“No,” Lindsey said, crossing her arms and planting her feet firmly on our hardwood floors.

“Because you kept it a secret. If you thought it was okay, you would’ve told us sooner.”

Lindsey’s face turned to surprise. “I didn’t think you were that smart, Mom.”

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Norma Jean Branstetter

Lindsey

Lindsey

“I’ve lost a good friend, a wonderful friend,” Lindsey (35) said upon hearing that longtime, Silverton resident Norma Jean had died. At 90, she still worked at her popular, local florist shop.

The first time my husband-to-be brought me to this little town, the building that initially caught my eye was a bright red structure. SILVERTON FLOWER SHOP was painted in bold white letters at the top. The building was old and stuffed with collectibles and plants and all sorts of interesting and inspiring things.

P1050913It was a place I could wander around as I inhaled the fragrance of roses and carnations mixed with other incredible aromas, searching for the perfect gift. It was the place my husband would purchase flowers for me, and on occasion, I for him. It was a place where you felt welcome, whether you’d been born in Silverton or were new to the community. It was the place owned by Norma Jean Branstetter.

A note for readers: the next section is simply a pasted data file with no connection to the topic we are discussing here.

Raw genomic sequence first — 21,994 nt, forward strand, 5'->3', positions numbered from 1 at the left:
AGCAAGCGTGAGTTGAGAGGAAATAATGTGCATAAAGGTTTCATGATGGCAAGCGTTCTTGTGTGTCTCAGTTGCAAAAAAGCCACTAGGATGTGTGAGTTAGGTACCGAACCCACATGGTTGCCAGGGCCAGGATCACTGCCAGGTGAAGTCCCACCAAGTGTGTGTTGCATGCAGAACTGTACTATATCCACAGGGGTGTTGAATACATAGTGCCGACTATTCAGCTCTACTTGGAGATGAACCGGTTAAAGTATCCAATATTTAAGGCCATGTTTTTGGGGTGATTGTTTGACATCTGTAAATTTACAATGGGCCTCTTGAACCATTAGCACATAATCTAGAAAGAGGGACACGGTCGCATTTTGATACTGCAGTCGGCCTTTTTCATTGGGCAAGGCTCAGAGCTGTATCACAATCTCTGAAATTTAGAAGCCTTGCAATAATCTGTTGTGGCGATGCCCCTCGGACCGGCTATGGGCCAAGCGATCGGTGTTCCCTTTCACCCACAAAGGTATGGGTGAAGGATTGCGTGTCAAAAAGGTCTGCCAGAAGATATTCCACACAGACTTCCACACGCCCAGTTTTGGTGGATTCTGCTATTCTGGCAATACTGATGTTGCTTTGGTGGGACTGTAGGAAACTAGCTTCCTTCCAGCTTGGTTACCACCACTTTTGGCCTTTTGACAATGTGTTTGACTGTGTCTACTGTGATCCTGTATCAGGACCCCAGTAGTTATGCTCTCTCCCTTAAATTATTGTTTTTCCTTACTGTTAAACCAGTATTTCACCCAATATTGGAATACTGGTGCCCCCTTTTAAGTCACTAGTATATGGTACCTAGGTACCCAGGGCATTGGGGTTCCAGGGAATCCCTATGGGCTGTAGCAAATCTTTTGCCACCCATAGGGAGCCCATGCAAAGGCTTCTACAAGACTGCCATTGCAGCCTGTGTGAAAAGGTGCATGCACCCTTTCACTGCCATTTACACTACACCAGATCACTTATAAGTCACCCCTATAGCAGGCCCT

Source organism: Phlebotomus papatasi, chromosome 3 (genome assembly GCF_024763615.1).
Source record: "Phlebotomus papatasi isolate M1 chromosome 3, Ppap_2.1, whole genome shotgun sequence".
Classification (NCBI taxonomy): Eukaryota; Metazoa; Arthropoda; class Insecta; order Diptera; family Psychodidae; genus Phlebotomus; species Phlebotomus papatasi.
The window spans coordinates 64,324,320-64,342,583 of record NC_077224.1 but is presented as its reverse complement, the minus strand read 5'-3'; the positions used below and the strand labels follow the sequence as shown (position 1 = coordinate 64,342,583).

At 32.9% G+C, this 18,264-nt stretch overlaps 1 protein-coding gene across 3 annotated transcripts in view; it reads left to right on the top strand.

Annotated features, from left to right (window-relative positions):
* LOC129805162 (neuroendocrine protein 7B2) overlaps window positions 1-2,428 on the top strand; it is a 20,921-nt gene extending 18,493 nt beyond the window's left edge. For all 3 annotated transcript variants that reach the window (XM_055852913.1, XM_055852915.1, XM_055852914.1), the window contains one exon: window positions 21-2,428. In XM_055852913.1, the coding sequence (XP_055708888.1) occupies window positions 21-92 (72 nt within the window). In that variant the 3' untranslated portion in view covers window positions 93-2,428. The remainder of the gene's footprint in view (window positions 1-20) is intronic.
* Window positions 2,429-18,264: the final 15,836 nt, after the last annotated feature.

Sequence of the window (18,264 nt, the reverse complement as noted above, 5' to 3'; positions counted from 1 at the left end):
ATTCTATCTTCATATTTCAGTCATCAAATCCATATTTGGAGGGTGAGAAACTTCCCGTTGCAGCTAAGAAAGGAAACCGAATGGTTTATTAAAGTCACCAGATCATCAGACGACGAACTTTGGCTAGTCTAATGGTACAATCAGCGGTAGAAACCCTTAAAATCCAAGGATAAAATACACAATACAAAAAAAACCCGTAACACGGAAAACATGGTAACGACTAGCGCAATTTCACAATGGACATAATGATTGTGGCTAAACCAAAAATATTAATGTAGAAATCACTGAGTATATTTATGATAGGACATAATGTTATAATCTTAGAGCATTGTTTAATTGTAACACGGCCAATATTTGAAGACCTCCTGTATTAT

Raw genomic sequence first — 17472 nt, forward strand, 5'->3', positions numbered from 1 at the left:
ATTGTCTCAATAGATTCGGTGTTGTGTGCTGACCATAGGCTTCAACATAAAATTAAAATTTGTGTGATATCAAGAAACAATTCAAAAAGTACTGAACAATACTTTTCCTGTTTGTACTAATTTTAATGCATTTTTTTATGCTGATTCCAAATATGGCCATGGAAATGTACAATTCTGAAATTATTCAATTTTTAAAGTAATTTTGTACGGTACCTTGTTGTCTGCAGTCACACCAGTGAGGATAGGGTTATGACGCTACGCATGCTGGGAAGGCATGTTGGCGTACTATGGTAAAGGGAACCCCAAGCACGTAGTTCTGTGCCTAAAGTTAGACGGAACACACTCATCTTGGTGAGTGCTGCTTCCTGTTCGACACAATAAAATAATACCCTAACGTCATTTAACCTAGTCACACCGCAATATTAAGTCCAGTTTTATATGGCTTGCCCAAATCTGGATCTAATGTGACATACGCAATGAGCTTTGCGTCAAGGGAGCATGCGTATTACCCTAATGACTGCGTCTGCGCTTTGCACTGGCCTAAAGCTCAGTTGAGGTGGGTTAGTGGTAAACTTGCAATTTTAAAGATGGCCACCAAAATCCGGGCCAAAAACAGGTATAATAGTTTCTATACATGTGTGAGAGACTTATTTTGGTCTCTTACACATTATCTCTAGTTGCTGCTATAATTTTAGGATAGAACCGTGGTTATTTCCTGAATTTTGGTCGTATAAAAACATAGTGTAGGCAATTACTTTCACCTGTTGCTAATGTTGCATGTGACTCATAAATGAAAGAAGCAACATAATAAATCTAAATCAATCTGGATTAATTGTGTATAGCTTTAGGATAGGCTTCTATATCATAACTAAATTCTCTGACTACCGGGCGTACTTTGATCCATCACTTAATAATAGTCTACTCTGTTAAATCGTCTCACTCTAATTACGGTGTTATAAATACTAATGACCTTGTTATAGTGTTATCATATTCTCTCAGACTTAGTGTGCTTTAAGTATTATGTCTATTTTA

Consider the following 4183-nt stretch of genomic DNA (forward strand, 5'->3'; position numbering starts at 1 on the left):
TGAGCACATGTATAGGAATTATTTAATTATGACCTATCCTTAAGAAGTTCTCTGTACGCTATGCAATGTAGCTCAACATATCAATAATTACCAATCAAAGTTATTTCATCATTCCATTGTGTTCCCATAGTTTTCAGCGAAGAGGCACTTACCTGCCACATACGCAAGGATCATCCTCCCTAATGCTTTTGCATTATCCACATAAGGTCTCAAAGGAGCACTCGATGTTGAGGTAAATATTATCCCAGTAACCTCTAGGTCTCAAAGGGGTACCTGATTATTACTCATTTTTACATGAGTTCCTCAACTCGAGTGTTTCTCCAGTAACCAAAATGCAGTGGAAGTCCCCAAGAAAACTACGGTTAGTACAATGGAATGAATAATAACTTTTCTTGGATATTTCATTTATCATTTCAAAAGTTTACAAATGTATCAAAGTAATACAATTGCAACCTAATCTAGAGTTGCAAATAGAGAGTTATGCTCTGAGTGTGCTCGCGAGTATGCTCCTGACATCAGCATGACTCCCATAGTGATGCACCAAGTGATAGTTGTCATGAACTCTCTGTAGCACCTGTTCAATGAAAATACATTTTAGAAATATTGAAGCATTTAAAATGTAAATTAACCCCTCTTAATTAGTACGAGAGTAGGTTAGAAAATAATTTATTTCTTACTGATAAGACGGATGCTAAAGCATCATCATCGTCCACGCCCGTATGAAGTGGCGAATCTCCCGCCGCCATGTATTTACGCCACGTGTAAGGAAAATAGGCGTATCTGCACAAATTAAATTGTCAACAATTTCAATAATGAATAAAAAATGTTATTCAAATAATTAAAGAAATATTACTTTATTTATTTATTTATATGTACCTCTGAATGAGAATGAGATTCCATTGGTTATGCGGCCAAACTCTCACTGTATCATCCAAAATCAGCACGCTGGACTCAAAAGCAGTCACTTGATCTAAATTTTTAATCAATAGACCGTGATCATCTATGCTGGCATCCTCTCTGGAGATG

When Lindsey was thirteen, Silverton Flower Shop sponsored a Challenger’s softball team. Kids with varying disabilities were encouraged to participate, so Lindsey joined, playing on the team for three summers.

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Mothering Through the Darkness“It is possible to find your way through the darkness and emerge stronger.” —Mothering Through the Darkness

As a writer, one of the best feelings in the world is supporting your writing friends. After all, we tend to live vicariously through each one of their writing successes. And feelings are heightened when you finally read someone’s work and see that the finished product is wonderful and inspiring. You want to brag about it all over the place. And so I’m going to do just that.

Having babies should be some of the happiest moments in our lives. Yet is isn’t that way for every new mom.  In Mothering Through the Darkness, thirty-some women share honest, sometimes lonely, heartbreaking, accounts of their postpartum experiences. According to the editors Jessica Smock and Stephanie Sprenger, “Approximately 1 in 7 women suffer from postpartum depression after having a baby. Many more may experience depression during pregnancy, postpartum anxiety, OCD, and other mood disorders.”